An Introduction to Oliver Johnson
's William Lloyd Garrison and his times.
I do not know that any word of mine can give additional interest to this memorial of William Lloyd Garrison
from the pen of one of his earliest and most devoted friends, whose privilege it has been to share his confidence and his labors for nearly half a century; but I cannot well forego the opportunity afforded me to add briefly my testimony to the tribute to the memory of the great Reformer, whose friendship I have shared, and with whom I have been associated in a common cause from youth to age.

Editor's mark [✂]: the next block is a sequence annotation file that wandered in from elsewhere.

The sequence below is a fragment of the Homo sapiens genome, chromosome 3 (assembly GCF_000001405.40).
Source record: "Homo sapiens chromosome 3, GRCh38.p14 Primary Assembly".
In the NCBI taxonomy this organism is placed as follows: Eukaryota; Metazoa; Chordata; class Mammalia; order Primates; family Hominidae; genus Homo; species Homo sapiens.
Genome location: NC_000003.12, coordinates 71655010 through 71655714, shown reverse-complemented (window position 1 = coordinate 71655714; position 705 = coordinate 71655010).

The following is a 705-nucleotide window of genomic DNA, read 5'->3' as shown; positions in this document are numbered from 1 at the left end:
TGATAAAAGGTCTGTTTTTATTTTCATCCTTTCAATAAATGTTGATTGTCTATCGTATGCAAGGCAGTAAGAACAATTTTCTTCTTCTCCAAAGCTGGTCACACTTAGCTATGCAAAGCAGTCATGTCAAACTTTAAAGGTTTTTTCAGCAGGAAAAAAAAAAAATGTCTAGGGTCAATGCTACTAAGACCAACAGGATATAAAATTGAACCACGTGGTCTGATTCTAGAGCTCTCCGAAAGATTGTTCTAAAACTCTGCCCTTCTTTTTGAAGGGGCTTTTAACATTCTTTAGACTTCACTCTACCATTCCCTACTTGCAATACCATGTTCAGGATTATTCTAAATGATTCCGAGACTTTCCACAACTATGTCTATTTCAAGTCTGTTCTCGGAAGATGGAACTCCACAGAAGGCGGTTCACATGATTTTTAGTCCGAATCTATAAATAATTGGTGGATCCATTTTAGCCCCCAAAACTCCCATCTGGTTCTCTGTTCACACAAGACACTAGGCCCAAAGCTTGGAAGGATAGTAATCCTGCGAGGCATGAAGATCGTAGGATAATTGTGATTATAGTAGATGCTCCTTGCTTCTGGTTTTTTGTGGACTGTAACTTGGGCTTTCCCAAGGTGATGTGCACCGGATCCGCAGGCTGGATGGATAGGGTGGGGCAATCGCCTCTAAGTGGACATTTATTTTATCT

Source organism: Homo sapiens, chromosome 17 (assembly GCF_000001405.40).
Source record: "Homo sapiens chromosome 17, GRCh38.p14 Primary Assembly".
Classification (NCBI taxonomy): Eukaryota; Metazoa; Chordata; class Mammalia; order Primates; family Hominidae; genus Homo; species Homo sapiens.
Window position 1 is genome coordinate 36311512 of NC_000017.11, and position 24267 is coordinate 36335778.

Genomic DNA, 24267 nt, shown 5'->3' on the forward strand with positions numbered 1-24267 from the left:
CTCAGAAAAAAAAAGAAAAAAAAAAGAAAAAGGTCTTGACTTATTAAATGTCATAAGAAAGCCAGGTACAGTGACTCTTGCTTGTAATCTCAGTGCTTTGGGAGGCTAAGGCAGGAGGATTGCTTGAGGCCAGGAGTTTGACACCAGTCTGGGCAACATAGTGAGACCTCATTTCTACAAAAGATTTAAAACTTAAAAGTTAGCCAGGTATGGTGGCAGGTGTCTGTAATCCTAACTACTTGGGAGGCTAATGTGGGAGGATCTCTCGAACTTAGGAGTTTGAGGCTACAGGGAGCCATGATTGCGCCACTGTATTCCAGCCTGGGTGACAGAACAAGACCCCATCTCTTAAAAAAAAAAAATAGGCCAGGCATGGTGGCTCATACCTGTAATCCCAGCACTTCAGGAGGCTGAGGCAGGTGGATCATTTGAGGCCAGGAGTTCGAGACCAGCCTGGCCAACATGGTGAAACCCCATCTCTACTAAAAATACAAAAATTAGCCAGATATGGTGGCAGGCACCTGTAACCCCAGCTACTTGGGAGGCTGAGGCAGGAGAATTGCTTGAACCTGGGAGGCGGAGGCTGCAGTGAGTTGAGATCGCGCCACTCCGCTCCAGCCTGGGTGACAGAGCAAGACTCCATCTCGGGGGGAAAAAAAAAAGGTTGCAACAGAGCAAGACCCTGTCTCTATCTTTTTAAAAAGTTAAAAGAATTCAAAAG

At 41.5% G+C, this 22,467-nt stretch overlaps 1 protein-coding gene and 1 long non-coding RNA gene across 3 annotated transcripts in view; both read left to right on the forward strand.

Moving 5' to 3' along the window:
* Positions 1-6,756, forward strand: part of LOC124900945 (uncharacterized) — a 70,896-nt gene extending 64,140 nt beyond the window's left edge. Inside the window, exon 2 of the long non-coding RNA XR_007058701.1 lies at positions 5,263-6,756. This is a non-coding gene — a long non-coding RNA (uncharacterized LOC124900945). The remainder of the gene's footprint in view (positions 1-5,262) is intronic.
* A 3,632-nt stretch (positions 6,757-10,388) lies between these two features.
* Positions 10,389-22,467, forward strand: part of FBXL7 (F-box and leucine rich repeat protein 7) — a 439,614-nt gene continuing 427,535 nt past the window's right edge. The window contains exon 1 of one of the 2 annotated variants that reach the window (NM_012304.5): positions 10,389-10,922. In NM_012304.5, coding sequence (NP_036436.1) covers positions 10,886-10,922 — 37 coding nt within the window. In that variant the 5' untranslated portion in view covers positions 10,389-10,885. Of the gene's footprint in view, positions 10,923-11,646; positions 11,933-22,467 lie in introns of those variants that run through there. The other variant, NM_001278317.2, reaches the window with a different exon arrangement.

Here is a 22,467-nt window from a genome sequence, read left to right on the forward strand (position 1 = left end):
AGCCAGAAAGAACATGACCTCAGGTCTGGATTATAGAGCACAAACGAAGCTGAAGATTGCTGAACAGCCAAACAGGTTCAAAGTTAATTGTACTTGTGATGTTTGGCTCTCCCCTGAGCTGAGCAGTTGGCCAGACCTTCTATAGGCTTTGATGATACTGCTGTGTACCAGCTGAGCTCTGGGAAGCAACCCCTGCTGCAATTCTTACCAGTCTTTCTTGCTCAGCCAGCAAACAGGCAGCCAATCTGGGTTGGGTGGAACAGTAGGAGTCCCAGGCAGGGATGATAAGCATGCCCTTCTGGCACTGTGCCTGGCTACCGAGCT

My acquaintance with him commenced in boyhood.
My father was a subscriber to his first paper, the Free Press
, and the humanitarian tone of his editorials awakened a deep interest in our little household, which was increased by a visit which he made us. When he afterwards edited the Journal of the Times
, at Bennington, Vt.
, I ventured to write him a letter of encouragement and sympathy, urging him to continue his labors against slavery, and assuring him that he could ‘do great things,’ an unconscious prophecy which has been fulfilled beyond the dream of my boyish enthusiasm.
The friendship thus commenced has